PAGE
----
East Coast oyster-lovers, despair: A $58 million campaign to save the Chesapeake Bay oyster population has left the area with fewer oysters than before the campaign’s start. The Washington Post reports that the 14-year-old federal- and state-level effort has failed on a scale that “stands out.”

The ramifications of the failure, unfortunately, go well beyond the price and availability of oysters at the Old Ebbitt Grill. Chesapeake Bay oysters are the bedrock of a marine ecosystem that lies in ruins; in the same way that a coral reef provides shelter, food, and a general sense of community to a bunch of critters ranging from tiny hermit crabs up to giant sharks, oyster beds have long anchored coastal life along the Eastern Seaboard.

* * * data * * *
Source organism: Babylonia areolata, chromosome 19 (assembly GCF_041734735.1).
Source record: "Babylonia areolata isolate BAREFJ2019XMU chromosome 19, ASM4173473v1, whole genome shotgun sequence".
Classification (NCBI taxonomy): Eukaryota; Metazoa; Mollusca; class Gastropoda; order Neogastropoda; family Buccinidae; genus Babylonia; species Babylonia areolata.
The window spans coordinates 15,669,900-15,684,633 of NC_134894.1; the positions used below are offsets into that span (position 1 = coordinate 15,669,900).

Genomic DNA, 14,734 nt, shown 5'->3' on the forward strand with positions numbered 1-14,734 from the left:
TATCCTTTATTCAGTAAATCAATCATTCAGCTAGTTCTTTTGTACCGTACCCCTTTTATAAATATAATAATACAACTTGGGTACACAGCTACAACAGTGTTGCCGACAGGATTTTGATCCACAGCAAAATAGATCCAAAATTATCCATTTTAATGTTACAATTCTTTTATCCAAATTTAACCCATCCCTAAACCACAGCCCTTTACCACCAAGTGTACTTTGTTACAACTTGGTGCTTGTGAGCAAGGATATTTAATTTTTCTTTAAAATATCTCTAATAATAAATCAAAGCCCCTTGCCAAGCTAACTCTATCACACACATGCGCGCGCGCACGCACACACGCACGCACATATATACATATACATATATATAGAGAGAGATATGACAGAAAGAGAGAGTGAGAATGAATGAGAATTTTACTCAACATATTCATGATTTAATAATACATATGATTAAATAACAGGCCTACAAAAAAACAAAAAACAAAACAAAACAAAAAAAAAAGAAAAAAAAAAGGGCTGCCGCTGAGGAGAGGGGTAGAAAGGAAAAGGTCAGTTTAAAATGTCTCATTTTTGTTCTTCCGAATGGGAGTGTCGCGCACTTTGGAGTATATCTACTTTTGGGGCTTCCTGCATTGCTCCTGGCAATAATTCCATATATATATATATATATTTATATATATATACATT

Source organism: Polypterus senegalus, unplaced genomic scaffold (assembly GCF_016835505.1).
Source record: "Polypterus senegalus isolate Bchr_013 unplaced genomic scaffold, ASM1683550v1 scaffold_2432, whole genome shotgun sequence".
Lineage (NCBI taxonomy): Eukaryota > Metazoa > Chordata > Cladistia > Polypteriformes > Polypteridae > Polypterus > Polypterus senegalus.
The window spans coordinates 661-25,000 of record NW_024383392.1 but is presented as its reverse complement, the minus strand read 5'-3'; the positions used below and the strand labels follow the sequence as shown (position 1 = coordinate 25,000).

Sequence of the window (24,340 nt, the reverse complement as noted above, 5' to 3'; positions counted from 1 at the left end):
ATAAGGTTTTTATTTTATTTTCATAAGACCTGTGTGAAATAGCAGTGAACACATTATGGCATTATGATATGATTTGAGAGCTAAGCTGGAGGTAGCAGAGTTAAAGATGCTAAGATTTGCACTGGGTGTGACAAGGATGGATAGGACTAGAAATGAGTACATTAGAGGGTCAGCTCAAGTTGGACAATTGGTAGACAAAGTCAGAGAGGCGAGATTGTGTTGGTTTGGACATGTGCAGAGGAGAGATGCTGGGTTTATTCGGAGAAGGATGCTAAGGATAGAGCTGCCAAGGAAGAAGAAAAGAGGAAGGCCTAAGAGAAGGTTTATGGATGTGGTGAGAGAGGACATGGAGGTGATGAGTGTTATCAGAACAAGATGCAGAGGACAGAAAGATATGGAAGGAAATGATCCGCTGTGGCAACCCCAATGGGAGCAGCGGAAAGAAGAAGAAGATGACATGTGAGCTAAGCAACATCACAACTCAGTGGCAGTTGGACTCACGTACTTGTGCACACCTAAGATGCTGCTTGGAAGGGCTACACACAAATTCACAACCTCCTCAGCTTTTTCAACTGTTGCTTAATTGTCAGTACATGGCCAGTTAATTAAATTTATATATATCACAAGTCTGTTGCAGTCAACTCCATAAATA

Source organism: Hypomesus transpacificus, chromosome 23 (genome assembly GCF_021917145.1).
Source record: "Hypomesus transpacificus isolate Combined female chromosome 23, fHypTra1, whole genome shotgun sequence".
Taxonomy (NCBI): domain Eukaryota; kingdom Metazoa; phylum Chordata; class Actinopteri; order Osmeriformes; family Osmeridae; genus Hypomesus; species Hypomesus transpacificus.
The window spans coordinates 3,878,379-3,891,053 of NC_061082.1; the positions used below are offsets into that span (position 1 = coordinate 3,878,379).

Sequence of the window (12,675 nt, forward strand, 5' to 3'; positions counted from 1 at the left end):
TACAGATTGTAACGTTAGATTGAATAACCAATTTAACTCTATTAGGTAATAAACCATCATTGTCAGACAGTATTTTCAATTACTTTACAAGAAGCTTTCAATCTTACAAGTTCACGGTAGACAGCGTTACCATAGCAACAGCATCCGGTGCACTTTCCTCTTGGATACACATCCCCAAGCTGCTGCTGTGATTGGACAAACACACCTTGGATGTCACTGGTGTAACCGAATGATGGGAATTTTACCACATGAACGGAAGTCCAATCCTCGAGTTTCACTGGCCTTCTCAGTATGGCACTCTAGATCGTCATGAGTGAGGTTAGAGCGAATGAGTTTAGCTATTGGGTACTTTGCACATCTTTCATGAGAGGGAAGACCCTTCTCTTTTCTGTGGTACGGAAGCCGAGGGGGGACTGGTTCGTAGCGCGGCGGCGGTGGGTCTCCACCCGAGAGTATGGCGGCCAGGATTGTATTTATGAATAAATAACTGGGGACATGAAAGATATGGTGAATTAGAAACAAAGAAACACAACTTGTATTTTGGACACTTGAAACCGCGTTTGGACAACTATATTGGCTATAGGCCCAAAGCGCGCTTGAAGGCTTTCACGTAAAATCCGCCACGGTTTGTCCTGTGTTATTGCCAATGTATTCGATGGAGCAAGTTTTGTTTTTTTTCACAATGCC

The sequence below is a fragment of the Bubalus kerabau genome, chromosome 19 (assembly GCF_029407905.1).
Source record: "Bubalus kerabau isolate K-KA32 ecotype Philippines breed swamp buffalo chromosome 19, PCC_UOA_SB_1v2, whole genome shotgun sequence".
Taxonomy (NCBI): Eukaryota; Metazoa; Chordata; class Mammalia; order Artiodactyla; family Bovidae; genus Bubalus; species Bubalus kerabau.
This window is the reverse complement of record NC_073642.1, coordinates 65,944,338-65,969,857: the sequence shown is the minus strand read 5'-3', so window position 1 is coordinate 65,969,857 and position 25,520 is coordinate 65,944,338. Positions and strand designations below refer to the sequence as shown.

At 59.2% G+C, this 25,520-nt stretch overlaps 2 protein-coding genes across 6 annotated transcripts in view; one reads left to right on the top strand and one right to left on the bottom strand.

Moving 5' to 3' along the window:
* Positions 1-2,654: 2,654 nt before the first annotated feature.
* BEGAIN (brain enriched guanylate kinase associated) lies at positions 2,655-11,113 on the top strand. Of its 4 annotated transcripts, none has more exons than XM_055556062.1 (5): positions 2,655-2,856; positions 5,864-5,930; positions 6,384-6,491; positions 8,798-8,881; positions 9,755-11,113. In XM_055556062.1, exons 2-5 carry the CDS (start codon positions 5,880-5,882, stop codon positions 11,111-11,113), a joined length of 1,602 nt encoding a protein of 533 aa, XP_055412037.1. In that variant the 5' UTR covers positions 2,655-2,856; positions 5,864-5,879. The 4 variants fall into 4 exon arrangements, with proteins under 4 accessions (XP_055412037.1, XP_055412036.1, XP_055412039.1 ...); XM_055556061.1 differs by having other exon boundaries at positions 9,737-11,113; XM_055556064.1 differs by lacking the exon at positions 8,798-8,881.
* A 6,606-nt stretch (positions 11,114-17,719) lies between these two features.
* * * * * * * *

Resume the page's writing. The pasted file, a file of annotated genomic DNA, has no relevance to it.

But now?

‘You’re talking about sort of a lunar landscape here,’ [University of Maryland professor Kennedy] Paynter said. He was looking at video of a neighboring area, buried in silt and only lightly seeded with oysters. After heavy harvests and diseases and dirt washing off farm fields and suburban lawns, this is what’s left of many reefs.

One of the oyster program’s big problems, writes the Post, is that most of the bivalves it grew were then harvested by commercial fishermen. For more of this kind of thing and a bleak look at future prospects, read the article.

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